Tag Archives: spiritual blindness

Esther 7-10; Revelation 3

John writes to seasoned believers. They have withstood persecution and hardship. They chose to follow Christ when it was the most difficult and now Jesus has words of correction for them. Note to self: who I was yesterday is of little value. It is who I am today, at this moment in time that Jesus is concerned with.

And Jesus sees all and knows all. There is nothing that can be hidden from the eye of God. The only person I may be fooling is myself. Jesus sees me right where I am and does not want me to stay stuck:

“But you do not realize that you are wretched, pitiful, poor, blind and naked. I counsel you to buy from me gold refined in the fire, so you can become rich; and white clothes to wear, so you can cover your shameful nakedness; and salve to put on your eyes, so you can see.” Revelation 3:17-18.

Repentance is a life long theme. Jesus is not content to leave me alone in my ignorance and poverty of spirit. He desires so much more for his beloved:

“Those whom I love I rebuke and discipline. So be earnest, and repent. Here I am! I stand at the door and knock. If anyone hears my voice end opens the door, I will come in and eat with him , and he with me.”  Revelation 3:19-20

Lord, thank you that you never fail to see me as I am. You desire only the best for me and don’t leave me ignorant and bound by my own sin. Thank you that your goodness and mercy heal the dark places I tried to hide from myself.  Amen.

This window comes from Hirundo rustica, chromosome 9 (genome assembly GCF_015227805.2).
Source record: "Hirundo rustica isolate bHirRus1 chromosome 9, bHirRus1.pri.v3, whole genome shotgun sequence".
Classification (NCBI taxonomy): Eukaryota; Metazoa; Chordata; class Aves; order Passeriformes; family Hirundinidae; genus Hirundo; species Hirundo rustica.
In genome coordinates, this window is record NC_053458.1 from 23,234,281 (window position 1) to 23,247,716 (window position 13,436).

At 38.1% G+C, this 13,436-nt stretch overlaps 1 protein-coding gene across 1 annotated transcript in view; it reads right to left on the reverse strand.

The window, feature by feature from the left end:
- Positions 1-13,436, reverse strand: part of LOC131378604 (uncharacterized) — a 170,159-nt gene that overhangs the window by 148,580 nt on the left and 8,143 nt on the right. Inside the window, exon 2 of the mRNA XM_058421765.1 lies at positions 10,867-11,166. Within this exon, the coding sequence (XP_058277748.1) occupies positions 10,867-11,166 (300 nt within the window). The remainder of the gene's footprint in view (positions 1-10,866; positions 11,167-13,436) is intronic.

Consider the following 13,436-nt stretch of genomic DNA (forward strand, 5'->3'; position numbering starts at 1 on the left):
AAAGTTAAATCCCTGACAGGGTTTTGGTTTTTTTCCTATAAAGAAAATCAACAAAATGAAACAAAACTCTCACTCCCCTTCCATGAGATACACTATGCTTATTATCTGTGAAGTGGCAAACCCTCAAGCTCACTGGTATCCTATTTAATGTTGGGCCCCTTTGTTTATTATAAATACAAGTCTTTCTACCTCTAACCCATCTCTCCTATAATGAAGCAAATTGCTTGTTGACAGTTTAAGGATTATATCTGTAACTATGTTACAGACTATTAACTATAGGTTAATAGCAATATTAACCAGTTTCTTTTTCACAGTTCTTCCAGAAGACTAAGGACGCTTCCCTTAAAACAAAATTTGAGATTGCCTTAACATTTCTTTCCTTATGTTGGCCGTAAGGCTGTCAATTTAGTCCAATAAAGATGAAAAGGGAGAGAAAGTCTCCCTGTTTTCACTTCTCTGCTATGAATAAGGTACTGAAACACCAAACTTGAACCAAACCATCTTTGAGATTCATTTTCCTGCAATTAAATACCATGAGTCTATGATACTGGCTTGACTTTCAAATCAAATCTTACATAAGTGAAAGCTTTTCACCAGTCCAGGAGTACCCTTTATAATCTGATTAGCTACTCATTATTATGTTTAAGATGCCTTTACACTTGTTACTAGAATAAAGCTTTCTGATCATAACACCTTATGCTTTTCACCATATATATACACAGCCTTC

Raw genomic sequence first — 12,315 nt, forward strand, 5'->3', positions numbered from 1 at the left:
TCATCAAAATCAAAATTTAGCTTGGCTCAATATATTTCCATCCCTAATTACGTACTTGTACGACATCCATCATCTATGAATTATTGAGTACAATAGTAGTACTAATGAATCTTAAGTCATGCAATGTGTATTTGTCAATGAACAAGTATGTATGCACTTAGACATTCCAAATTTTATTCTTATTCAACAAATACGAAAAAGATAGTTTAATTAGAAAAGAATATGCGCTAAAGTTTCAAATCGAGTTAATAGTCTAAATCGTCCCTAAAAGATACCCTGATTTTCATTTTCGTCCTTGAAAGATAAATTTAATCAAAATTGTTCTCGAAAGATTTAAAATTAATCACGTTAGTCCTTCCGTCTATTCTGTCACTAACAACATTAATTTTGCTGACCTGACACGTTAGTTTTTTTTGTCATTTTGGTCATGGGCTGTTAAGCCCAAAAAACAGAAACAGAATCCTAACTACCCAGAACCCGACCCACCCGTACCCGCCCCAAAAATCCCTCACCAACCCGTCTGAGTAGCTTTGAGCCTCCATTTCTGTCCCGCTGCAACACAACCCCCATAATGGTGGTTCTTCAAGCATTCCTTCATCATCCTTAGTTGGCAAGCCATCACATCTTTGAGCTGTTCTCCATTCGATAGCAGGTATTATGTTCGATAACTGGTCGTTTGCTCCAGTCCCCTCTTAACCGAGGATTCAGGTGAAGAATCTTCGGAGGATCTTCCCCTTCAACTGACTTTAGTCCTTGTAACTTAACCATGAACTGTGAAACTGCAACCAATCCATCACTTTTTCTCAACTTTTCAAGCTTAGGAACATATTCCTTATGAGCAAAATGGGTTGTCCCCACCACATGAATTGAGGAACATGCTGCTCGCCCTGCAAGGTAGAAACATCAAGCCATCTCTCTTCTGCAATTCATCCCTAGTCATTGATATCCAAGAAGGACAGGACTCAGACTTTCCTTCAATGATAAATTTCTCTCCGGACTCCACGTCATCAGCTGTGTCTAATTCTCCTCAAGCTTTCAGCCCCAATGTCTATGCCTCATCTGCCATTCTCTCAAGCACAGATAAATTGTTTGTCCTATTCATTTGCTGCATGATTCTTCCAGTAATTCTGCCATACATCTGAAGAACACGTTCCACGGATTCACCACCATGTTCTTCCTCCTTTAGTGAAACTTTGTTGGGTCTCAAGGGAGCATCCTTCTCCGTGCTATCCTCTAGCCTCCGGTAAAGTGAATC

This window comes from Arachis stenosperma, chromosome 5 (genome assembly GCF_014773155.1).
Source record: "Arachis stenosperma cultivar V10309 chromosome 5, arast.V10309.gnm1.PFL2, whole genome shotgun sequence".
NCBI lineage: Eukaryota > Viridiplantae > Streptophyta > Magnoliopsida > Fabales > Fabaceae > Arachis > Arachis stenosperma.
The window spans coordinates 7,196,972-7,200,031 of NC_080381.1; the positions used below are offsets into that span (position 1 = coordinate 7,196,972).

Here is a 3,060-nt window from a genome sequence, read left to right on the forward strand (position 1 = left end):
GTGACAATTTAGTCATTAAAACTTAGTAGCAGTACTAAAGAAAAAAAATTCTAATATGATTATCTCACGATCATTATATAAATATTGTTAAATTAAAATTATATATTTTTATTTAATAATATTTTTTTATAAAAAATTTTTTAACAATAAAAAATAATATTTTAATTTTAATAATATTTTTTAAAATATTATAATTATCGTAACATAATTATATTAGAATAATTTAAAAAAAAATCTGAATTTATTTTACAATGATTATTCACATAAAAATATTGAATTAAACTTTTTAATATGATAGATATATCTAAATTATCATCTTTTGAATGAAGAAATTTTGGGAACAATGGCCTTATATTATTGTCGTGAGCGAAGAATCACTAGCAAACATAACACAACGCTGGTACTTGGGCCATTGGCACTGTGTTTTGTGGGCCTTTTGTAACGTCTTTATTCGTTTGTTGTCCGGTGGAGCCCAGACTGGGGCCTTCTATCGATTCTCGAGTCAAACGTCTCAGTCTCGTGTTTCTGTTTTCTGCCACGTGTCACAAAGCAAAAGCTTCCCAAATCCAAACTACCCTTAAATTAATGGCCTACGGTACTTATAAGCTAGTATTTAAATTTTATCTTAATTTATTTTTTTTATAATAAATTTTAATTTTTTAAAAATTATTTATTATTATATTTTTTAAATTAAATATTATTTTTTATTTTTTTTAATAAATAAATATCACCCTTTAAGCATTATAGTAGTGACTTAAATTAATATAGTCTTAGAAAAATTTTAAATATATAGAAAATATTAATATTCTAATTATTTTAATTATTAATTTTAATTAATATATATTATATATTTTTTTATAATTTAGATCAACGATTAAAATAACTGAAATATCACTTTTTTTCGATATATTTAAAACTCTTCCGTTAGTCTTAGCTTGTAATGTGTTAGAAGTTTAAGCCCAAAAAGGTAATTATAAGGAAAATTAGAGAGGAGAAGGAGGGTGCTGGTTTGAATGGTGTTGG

Klueh

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Numbers 24, 25, 26, 27; Mark 8:11-38

And they began discussing with one another the fact that they had no bread. And Jesus, aware of this, said to them, “Why are you discussing the fact that you have no bread? Do you not yet perceive or understand? Are your hearts hardened? Having eyes do you not see, and having ears do you not hear? And do you not remember? When I broke the five loaves for the five thousand, how many baskets full of broken pieces did you take up?” They said to him, “Twelve.” “And the seven for the four thousand, how many baskets full of broken pieces did you take up?” And they said to him, “Seven.” And he said to them, “Do you not yet understand?” Mark 8:16-21

I can see in the natural, even if I do need glasses; but sometimes I don’t always see everything there is to be seen in the spiritual world. I don’t always understand the parables that Jesus spoke to the ancient world (without reading His explanations) and I don’t always appreciate the stories that He speaks into my own life. I don’t always comprehend what He is trying to do in me, what He is trying to teach me. I don’t always perceive His purposes, His heart. I don’t always grasp His goodness, His faithfulness. I don’t always see HIM.